“Creative youth development has the unique potential to deepen and sustain youth engagement by providing opportunities for youth to develop their creative potential, amplify their voices, and build leadership skills,” said Jonathan Herman, Executive Director of the National Guild for Community Arts Education. “For many youth, CYD programs also can be a pathway to other services such as college and career readiness, mental health services, academic support, and more.”

Participants in this national movement include youth, practitioners, researchers, funders, policy makers, and other stakeholders in creative youth development and allied sectors. The Partnership also commissioned research by the Forum for Youth Investment that mapped opportunities for alignment, e.g. developing social emotional competence; promoting healthy decision making/behaviors; and reengaging young people in positive learning and work environments, among CYD and allied youth sectors, including afterschool, juvenile justice, mental health, education, and workforce development. Three cross-sector Action Teams were then formed to analyze and distill the research and stakeholder inputs and make final recommendations for the Blueprint.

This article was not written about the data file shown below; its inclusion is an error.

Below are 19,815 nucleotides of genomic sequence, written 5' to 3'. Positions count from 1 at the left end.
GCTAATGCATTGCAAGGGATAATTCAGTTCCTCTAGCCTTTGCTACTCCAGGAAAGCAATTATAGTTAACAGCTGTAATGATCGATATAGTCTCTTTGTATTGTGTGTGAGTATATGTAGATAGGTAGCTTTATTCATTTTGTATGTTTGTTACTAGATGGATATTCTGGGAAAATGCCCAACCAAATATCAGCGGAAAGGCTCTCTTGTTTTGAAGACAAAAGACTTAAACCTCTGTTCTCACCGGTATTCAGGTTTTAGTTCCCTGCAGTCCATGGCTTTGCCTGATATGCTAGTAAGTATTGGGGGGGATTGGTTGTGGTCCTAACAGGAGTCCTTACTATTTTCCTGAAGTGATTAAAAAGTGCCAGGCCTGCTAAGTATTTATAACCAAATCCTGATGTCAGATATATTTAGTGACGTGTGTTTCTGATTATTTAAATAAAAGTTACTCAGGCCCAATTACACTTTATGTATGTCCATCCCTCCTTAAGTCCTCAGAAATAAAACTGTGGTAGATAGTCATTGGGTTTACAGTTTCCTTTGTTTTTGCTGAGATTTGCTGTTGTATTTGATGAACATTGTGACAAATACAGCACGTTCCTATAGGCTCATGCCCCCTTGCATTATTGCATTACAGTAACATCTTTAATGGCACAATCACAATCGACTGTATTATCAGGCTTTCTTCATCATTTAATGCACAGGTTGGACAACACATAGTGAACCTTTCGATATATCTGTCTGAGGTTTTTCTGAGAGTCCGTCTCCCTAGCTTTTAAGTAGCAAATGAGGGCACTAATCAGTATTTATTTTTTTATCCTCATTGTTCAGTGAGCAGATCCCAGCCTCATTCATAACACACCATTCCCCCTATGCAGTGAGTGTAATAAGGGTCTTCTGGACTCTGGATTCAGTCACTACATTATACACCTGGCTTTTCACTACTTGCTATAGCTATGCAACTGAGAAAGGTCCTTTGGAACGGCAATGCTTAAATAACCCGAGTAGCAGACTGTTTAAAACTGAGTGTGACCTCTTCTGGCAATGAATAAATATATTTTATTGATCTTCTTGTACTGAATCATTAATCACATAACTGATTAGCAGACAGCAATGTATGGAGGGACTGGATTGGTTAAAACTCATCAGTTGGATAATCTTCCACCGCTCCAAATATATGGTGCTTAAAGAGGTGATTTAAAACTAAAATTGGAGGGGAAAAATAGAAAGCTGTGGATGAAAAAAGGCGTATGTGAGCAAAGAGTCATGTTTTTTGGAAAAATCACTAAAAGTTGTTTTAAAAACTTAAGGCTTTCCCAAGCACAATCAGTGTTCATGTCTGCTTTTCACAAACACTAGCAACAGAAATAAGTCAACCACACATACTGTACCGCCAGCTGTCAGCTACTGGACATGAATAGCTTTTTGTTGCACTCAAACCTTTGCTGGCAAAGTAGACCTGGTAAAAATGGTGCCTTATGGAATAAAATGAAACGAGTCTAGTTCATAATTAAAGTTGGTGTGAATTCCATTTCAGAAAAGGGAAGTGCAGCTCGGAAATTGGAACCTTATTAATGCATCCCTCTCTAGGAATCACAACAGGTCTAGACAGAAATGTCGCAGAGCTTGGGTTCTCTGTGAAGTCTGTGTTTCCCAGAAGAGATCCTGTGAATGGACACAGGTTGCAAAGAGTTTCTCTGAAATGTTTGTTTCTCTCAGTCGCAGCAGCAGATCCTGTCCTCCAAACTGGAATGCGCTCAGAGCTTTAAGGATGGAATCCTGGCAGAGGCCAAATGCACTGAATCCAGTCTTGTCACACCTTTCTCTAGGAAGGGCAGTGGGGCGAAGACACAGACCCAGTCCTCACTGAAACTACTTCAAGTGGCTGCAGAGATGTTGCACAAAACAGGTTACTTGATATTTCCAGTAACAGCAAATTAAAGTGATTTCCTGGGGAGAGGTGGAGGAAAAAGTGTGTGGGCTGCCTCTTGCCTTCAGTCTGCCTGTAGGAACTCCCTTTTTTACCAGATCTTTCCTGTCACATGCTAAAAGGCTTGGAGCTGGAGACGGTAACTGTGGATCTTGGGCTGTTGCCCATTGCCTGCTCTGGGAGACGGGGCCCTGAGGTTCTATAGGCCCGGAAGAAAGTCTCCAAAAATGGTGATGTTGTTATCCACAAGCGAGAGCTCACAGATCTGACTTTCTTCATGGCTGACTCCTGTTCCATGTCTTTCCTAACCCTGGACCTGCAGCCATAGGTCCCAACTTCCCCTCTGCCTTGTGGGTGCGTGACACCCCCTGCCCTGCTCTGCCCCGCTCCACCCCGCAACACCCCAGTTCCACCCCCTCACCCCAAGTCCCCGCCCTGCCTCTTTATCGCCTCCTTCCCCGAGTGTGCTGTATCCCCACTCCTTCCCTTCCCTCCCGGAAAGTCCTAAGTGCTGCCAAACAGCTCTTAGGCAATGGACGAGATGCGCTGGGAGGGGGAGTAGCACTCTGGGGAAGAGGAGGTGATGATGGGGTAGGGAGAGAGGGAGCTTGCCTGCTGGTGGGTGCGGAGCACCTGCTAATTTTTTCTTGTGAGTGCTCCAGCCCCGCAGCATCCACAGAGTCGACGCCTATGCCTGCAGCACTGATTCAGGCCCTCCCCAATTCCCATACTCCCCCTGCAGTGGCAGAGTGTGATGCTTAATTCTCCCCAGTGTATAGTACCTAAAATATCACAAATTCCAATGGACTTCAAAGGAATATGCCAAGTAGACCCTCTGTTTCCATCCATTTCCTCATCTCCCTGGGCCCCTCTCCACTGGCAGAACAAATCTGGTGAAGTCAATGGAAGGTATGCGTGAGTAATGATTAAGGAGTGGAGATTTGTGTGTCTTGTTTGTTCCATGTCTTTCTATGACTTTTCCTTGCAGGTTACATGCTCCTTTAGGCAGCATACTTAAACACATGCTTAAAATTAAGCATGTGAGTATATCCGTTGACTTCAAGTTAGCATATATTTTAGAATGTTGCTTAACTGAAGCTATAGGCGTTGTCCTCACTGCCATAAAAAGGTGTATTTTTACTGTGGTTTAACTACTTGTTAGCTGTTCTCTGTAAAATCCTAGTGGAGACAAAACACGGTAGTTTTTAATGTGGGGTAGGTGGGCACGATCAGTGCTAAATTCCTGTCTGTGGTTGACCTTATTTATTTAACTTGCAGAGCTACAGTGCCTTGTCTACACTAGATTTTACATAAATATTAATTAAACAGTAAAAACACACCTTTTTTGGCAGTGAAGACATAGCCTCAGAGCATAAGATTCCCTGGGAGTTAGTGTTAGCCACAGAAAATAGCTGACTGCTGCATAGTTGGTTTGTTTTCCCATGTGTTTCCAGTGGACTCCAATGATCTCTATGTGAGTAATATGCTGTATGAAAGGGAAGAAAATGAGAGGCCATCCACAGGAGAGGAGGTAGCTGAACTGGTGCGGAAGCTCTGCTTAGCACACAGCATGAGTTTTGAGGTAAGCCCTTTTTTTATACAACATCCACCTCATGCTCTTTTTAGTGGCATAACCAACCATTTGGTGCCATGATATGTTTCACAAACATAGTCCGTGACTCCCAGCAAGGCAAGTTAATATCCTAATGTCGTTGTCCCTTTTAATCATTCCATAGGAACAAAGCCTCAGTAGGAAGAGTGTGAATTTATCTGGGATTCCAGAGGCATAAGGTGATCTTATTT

“Providing today’s youth with the skills they need to lead fulfilling lives across all economic, social, and family circumstances is a large-scale undertaking,” said Erik Peterson, Vice President of Policy, Afterschool Alliance. “To do this urgent work effectively, we must work together to share lessons learned, networks, and resources.”

The Blueprint will evolve as implementation unfolds and will be updated online to reflect progress toward goals.

The Creative Youth Development National Partnership aims to ensure that creative youth development is a broadly-implemented, well-researched, and equitably-funded practice and available to all youth so that they may realize their full potential and thrive.

CYD National Partners include:

The National Guild for Community Arts Education, which ensures all people have opportunities to maximize their creative potential by developing leaders, strengthening organizations, and advocating for community arts education. www.nationalguild.org

Americans for the Arts, which serves, advances, and leads the network of organizations and individuals who cultivate, promote, sustain, and support the arts in America. www.americansforthearts.org

Mass Cultural Council, a state agency supporting the arts, humanities, and sciences in order to improve the quality of life in Massachusetts and its communities. Over the past 20 years, Mass Cultural Council has invested more than $10 million in creative youth development, resulting in a vibrant community of programs. www.massculturalcouncil.org

Register for CYD Preconference at AFTA’s 2018 Annual Convention

Americans for the Arts 2018 Annual Convention graphicAll young people deserve to have equitable opportunities to reach their creative potential, live richer and fuller lives, and develop the critical life skills they need to become active contributors in their communities.